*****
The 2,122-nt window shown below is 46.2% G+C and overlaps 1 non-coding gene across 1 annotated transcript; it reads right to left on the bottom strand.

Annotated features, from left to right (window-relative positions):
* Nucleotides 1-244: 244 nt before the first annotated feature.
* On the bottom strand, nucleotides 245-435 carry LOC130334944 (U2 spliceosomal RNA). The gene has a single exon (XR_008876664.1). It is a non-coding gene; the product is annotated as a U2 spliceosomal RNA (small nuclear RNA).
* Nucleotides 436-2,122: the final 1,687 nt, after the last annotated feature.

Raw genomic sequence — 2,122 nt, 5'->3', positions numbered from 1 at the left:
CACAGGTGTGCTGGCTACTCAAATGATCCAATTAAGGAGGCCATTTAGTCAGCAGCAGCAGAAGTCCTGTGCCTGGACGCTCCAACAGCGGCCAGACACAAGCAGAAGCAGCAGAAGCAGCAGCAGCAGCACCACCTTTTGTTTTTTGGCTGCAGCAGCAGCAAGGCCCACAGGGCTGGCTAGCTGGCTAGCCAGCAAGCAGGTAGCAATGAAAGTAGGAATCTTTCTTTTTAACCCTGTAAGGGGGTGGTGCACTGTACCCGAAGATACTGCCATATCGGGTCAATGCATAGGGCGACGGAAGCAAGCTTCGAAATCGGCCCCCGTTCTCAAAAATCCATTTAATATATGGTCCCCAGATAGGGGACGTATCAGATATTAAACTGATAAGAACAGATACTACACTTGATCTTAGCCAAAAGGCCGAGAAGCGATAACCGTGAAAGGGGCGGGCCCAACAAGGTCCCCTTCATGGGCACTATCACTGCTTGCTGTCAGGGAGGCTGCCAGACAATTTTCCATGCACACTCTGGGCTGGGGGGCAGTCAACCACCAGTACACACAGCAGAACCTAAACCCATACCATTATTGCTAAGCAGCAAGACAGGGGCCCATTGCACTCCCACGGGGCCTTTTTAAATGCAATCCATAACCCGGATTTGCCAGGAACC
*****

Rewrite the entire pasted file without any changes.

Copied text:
The 2,122-nt window shown below is 46.2% G+C and overlaps 1 non-coding gene across 1 annotated transcript; it reads right to left on the bottom strand.

Annotated features, from left to right (window-relative positions):
* Nucleotides 1-244: 244 nt before the first annotated feature.
* On the bottom strand, nucleotides 245-435 carry LOC130334944 (U2 spliceosomal RNA). The gene has a single exon (XR_008876664.1). It is a non-coding gene; the product is annotated as a U2 spliceosomal RNA (small nuclear RNA).
* Nucleotides 436-2,122: the final 1,687 nt, after the last annotated feature.

Raw genomic sequence — 2,122 nt, 5'->3', positions numbered from 1 at the left:
CACAGGTGTGCTGGCTACTCAAATGATCCAATTAAGGAGGCCATTTAGTCAGCAGCAGCAGAAGTCCTGTGCCTGGACGCTCCAACAGCGGCCAGACACAAGCAGAAGCAGCAGAAGCAGCAGCAGCAGCACCACCTTTTGTTTTTTGGCTGCAGCAGCAGCAAGGCCCACAGGGCTGGCTAGCTGGCTAGCCAGCAAGCAGGTAGCAATGAAAGTAGGAATCTTTCTTTTTAACCCTGTAAGGGGGTGGTGCACTGTACCCGAAGATACTGCCATATCGGGTCAATGCATAGGGCGACGGAAGCAAGCTTCGAAATCGGCCCCCGTTCTCAAAAATCCATTTAATATATGGTCCCCAGATAGGGGACGTATCAGATATTAAACTGATAAGAACAGATACTACACTTGATCTTAGCCAAAAGGCCGAGAAGCGATAACCGTGAAAGGGGCGGGCCCAACAAGGTCCCCTTCATGGGCACTATCACTGCTTGCTGTCAGGGAGGCTGCCAGACAATTTTCCATGCACACTCTGGGCTGGGGGGCAGTCAACCACCAGTACACACAGCAGAACCTAAACCCATACCATTATTGCTAAGCAGCAAGACAGGGGCCCATTGCACTCCCACGGGGCCTTTTTAAATGCAATCCATAACCCGGATTTGCCAGGAACC